I desperately need help on how to handle a situation. A parent, who is active in our PTO, is questioning our responsibilities. The parent is questioning why classroom doors (at our middle school) are locked during instruction time. This is something that the school administration handles and they have explained why they do this. This is something, I think, the PTO has no control over. I have explained that to the best of my ability. However, now it is getting built up as a security issue which in some peoples eyes should now be a PTO issue. I guess my question is "is it a PTO issue?" If so, how should we handle it? The doors are locked as an added safety precaution, to prevent students from traveling to other classrooms to chat with their friends (during class time) and once the doors are closed/locked, if the student is late to class they have to go to the office for a pass. My feeling is the parent doesn't like the answers given so now wants to make an issue of it. The parent is now talking about potential weapons in the school, hostage situation, etc. I respect the efforts of our school but at the same time I understand the parent's concerns. Especially this day and age. I have expressed to the principal parents concern over security at the school but he feels all the necessary measures are taken. I have told all concerned parents his position on the situation. So what do I do now?? I appreciate any and all help!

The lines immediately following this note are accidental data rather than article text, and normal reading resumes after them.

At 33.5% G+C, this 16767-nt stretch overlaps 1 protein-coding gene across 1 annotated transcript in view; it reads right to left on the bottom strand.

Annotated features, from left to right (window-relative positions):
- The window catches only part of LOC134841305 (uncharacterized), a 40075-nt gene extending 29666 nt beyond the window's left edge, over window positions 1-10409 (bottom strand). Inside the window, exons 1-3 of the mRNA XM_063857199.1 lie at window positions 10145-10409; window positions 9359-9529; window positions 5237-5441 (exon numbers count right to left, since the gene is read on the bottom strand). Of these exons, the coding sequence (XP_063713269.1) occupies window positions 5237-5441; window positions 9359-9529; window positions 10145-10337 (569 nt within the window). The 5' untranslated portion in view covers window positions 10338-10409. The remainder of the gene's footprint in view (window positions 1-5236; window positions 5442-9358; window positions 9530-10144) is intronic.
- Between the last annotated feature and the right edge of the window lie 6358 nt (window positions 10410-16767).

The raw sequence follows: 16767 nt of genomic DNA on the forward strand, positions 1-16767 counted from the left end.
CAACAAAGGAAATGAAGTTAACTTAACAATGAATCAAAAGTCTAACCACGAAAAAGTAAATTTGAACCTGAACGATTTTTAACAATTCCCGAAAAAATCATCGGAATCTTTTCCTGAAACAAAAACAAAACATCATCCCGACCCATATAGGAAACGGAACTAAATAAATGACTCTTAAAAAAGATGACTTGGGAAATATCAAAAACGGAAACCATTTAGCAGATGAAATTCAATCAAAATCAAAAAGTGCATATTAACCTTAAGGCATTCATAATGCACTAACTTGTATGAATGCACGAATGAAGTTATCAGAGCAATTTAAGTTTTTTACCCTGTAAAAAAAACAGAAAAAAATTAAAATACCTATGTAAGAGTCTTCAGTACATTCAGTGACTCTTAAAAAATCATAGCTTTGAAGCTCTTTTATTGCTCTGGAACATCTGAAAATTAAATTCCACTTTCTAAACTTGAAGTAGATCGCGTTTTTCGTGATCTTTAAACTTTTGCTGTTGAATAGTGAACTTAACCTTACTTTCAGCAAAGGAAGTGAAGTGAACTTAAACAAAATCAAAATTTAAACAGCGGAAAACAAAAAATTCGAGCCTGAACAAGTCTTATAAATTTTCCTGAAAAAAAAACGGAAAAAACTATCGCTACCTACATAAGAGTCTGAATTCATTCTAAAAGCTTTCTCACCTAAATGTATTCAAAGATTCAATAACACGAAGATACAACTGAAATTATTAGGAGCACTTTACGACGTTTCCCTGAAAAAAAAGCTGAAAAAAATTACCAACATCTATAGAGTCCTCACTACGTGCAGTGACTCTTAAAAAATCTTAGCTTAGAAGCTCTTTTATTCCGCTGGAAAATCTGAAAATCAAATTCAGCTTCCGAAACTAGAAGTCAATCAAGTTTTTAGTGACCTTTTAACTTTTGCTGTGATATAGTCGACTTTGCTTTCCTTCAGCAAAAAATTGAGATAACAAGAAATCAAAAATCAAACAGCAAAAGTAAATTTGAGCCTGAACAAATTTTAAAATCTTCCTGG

It sounds like a few parents may be trying to manipulate you into battle with them.
I've read in these forums that a good set of PTO bylaws quite often includes a statement that the PTO will not interfere with school policy.
If there are only one or two parents that don't like what's happening at the school, I suggest they figure out exactly what they don't like and go talk to the principal.
If there are a lot of concerned parents, perhaps you can suggest to the principal that they call a non-PTO meeting called a Parent - Principal meeting.
If you go to such a meeting, you may be perceived to be speaking for the PTO, so use your judgement. (I want to compliment you on your good judgement, as I can tell you have good judgement because you knew to question if the PTO should be involved).
I got caught in the middle of talking to a few parents earlier this year and found out they were not happy with the level of communication coming from the school. I privately emailed the principal and assistant principals so they would know and could work on improving communications. I included direct quotes and let them know when I was generalizing the input of a couple of other people in my own words. I did not need to identify the parents providing the input. This was well received, in my situation where I already had a fairly good level of relationship build up from the previous year. If this is your first year at the school, you may want to be a bit more cautious.
For example, you could approach the principal with a statement of, " I need your advice, I know it's not the role of the PTO. I'm caught in the middle and know it's better not to just ignore this and hope it will go away", and then explain what's happened... Setting a tone of weakness and vulnerability in yourself, provides the principal with a realization you respect their authority.